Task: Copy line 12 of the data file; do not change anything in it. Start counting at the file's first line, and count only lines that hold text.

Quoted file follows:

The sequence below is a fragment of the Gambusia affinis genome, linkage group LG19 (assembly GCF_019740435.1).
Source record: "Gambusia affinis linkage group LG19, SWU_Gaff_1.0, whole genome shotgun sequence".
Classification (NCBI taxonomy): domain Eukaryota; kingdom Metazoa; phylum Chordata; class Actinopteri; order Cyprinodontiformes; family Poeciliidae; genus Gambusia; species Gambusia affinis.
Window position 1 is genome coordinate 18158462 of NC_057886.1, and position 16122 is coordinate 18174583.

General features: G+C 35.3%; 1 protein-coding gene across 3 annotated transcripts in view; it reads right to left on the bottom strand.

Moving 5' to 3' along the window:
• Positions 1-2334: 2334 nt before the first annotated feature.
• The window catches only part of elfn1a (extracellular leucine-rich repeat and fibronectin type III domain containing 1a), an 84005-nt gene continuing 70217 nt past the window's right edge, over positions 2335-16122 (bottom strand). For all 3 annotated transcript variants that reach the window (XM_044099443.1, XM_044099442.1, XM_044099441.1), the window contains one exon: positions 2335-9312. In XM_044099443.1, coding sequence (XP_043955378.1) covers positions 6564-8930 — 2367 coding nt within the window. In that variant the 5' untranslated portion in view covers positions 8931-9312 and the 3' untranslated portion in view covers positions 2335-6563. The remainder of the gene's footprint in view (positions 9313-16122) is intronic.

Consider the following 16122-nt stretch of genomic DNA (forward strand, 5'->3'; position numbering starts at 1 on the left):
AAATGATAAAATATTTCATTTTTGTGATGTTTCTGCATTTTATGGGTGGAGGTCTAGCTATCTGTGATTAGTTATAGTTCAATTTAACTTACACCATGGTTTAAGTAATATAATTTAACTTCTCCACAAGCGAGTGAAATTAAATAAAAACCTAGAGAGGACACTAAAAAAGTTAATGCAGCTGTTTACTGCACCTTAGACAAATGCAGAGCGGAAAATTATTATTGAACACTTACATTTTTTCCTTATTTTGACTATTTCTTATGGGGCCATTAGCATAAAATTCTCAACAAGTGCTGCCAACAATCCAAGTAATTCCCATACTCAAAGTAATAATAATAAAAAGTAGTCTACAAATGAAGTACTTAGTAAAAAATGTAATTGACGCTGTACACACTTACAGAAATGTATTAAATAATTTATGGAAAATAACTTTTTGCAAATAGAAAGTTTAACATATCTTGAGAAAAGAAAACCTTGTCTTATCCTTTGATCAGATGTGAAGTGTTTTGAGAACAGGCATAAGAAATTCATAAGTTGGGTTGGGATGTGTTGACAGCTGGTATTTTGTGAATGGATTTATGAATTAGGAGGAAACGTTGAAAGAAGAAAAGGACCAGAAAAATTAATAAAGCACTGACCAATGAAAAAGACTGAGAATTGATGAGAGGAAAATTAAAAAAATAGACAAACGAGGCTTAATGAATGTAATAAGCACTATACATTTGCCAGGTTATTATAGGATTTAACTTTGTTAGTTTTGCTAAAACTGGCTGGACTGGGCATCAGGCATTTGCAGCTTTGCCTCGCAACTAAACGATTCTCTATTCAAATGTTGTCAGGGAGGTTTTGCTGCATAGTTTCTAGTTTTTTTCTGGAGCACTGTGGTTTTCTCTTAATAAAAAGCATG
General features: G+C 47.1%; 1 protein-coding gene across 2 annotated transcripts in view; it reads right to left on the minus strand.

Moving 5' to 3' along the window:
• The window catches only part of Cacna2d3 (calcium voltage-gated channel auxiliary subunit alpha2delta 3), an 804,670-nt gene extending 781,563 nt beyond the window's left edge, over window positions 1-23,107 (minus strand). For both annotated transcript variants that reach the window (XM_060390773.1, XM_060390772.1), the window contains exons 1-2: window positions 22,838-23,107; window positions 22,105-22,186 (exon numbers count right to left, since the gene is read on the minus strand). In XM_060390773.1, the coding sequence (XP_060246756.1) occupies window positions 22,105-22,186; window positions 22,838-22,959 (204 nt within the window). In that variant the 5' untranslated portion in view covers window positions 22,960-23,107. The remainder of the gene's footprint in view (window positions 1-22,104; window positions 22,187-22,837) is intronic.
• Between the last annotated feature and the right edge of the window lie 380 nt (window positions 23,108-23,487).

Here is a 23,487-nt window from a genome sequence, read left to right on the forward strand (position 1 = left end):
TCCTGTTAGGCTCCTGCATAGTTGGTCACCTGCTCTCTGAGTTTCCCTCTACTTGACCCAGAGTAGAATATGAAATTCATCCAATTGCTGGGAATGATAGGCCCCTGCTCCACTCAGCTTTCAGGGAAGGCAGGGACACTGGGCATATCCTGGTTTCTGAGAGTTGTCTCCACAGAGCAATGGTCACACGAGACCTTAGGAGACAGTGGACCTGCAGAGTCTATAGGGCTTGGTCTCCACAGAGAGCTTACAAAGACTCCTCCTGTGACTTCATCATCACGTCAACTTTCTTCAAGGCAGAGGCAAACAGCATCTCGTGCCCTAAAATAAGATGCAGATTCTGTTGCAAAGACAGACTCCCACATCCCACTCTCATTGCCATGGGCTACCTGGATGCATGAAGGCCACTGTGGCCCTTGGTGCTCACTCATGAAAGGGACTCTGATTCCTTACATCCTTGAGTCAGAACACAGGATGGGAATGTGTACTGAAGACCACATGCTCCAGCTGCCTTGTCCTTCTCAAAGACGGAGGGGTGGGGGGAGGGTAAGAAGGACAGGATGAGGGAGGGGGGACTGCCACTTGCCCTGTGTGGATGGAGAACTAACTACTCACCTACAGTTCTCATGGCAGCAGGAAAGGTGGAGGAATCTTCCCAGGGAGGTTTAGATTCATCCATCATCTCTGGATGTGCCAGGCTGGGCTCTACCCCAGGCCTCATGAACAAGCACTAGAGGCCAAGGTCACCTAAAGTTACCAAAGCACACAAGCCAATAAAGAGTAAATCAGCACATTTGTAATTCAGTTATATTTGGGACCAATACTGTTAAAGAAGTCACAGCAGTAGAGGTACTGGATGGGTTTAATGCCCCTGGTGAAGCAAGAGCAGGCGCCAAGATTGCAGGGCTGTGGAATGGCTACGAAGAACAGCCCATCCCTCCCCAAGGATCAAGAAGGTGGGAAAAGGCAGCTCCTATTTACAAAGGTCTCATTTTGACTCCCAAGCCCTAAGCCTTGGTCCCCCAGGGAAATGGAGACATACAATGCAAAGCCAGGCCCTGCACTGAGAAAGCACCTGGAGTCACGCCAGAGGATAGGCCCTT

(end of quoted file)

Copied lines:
Moving 5' to 3' along the window: